The idea of visiting Bhutan originated from Baljit Singh’s article “Landlocked beauty” in Frontline, 2012. The guiding GNH (Gross National Happiness) philosophy based on sustainable economic development, conservation of the environment, preservation of culture and good governance made me curious about the kingdom.
On the day of Holi, we, a two-family-group, boarded Kanchankanya Express. The train left Sealdah at 8:30 pm and next morning at 11:30 am we got off at Hasimara, the nearest railway station to enter Bhutan from West Bengal. We hired two auto-rickshaws to go to Jaigaon, the border town of India.
We reached Phuentsholing, the border town of Bhutan, a stark contrast to Jaigaon. While the former is pristine, the latter is bleak. To tour that country, an Indian requires Entry Permit from the Regional Migration Office, Phuentsholing. For that purpose one should carry one’s EPIC (original and xerox) and passport-size photograph, in case of a child, birth certificate (original and xerox) and passport-size photograph. Our driver, Ambar, took us to the office. We found the staff very helpful. They were smartly dressed, men wearing gho and women kira. We fell in love with Bhutan at first sight.
After lunch we started for Thimpu, around a 6-7 hours’ drive from Phuentsholing. The quality road and the driver’s skill combined made it a smooth ride. The majestic landscape comprising serpentine roads, streams, rich pine forests, lush green valleys and dazzling peaks mesmerised us. After the evening an air of mystery gripped us. Robert Frost’s poem Stopping by Woods on a Snowy Evening flashed across my mind: “The only other sound’s the sweep/ of easy wind and downy flake.”
We reached Thimpu at 8:30 pm, a picturesque city dotted with dzongs, monasteries and imposing buildings. The next morning at 9 o’clock we went sightseeing around the city. We headed for Tashichho Dzong Fortress located on the west bank of the river Wang Chuu. Apart from the throne room and offices of His Majesty the king of Bhutan, as an administrative building it houses the Central Secretariat and the offices of the ministers of Home Affairs and Finance. The National Assembly is now located in a separate building called SAARC building. We found peach trees in full bloom, creating a riot of colours.
We visited Dechenphodrang, a monastic school, and Changangkha Lhakhang, an old fortress-like temple perched on a ridge. Another religious sight is National Memorial Choeten, a shrine built in memory of king Gyalpo Jigme Dorji Wangchuk called “Father of Modern Bhutan.” Elderly Bhutanese circumambulate the choeten and offer prayers. A visit to the shrine in the evening offers a feeling of peace and serenity.
Takin, the national animal of Bhutan, has a strange appearance with the head of a goat and the body of a cow. The Takin Preserve at Motithang is worth visiting.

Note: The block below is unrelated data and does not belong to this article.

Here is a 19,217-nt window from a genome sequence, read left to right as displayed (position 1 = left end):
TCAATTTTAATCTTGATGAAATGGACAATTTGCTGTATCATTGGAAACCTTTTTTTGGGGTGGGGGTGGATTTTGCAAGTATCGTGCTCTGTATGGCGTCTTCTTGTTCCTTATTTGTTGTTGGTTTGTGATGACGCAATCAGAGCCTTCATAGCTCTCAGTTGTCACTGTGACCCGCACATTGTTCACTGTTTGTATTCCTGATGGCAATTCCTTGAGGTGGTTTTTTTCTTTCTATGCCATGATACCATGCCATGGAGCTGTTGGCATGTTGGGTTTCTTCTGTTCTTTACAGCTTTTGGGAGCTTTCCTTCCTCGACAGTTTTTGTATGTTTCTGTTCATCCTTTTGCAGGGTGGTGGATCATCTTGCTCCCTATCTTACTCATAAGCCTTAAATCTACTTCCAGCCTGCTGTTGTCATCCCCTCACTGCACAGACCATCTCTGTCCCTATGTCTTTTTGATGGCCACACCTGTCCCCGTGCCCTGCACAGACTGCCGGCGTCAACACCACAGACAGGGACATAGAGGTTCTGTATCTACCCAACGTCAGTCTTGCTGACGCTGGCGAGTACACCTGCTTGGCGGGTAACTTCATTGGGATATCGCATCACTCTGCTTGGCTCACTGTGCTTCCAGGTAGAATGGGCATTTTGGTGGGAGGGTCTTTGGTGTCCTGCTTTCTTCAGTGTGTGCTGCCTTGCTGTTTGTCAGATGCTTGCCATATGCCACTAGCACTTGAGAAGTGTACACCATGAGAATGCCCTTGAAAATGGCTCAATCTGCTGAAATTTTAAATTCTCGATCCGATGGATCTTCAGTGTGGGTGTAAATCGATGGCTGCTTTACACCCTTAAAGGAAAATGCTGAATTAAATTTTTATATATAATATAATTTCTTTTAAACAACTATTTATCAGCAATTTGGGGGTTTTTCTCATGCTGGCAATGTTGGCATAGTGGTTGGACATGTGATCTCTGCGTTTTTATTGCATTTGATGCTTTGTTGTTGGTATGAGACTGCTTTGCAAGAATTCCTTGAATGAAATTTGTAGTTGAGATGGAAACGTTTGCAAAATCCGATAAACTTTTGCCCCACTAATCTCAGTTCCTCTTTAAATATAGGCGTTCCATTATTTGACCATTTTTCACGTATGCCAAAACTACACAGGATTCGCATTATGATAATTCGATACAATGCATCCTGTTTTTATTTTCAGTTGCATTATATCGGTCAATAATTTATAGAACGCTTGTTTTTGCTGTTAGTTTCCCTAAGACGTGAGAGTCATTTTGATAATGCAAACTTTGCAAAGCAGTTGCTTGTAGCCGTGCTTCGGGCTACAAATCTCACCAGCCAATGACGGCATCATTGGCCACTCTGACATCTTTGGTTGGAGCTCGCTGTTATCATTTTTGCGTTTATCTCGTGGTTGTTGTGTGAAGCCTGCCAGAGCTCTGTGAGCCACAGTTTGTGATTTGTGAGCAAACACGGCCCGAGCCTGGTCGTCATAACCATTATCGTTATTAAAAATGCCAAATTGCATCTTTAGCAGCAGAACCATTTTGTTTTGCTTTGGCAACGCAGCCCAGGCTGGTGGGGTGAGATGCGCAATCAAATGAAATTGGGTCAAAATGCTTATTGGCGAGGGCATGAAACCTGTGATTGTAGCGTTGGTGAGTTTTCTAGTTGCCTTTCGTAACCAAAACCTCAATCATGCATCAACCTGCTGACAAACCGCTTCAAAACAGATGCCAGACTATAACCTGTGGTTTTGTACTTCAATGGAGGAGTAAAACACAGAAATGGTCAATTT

To catch a glimpse of Bhutanese art and craft we visited National Institute for Zorig Chusum and its adjacent building Folk Heritage Museum. The Buddha Dordenma Project in Thimpu is going to be the 8th wonder of the world. A 169 ft bronze statue of Buddha has been erected here. The site offers a panoramic view of the capital.
The mountains we saw on the way to Punakha from Thimpu were lush and green. Dochula Pass gave us a serendipitous surprise. It is a popular location among tourists as it offers a panoramic view of the Himalayan mountain range. The view is splendid on clear winter days with snow-capped mountain peaks forming a majestic backdrop to the tranquillity of 108 stupas gracing the mountain pass. Here Druk Wangyal Lhakhang stands as a magnificent architectural work.
We were highly enthusiastic about Punakha Dzong. It is built at the confluence of Pho Chhu and Mo Chhu (rivers) which add to the beauty of the landscape. Puna Mochhu Bazam (bridge) is a part of the attraction of the monastic structure.
We were idyllically happy at Paro. The beauty of its valley is indescribable. We had an exhilarating experience on the bank of Paro river. We could not resist the temptation of dipping our feet into its limpid green water. The surrounding hills offered a sublime view.
Paro airport is one of the wonders of Bhutan. We got to the view point just when a plane was about to take off. It was an unforgettable moment. Next we visited National Museum, an educational institute which interprets history and culture of Bhutan.
A trip to Bhutan remains incomplete without trekking to Taktsang Monastery located on a high cliff towards the north of Paro town. It is associated with the life of Padmasambhava, who is known to have introduced Buddhism to Bhutan.
On our way back to Phuentsholing our driver got us a permit to visit Chhukha Hydro Power Plant. It is a life-time experience. We saw three turbines moving at 350 rpm installed in a forbidden-looking tunnel which goes through a mountain.
The Bhutanese love to live in harmony with nature. It is a clean country with extensive and intact forest cover, clean waterways, scenic landscape and benign people.
Source: The Statesman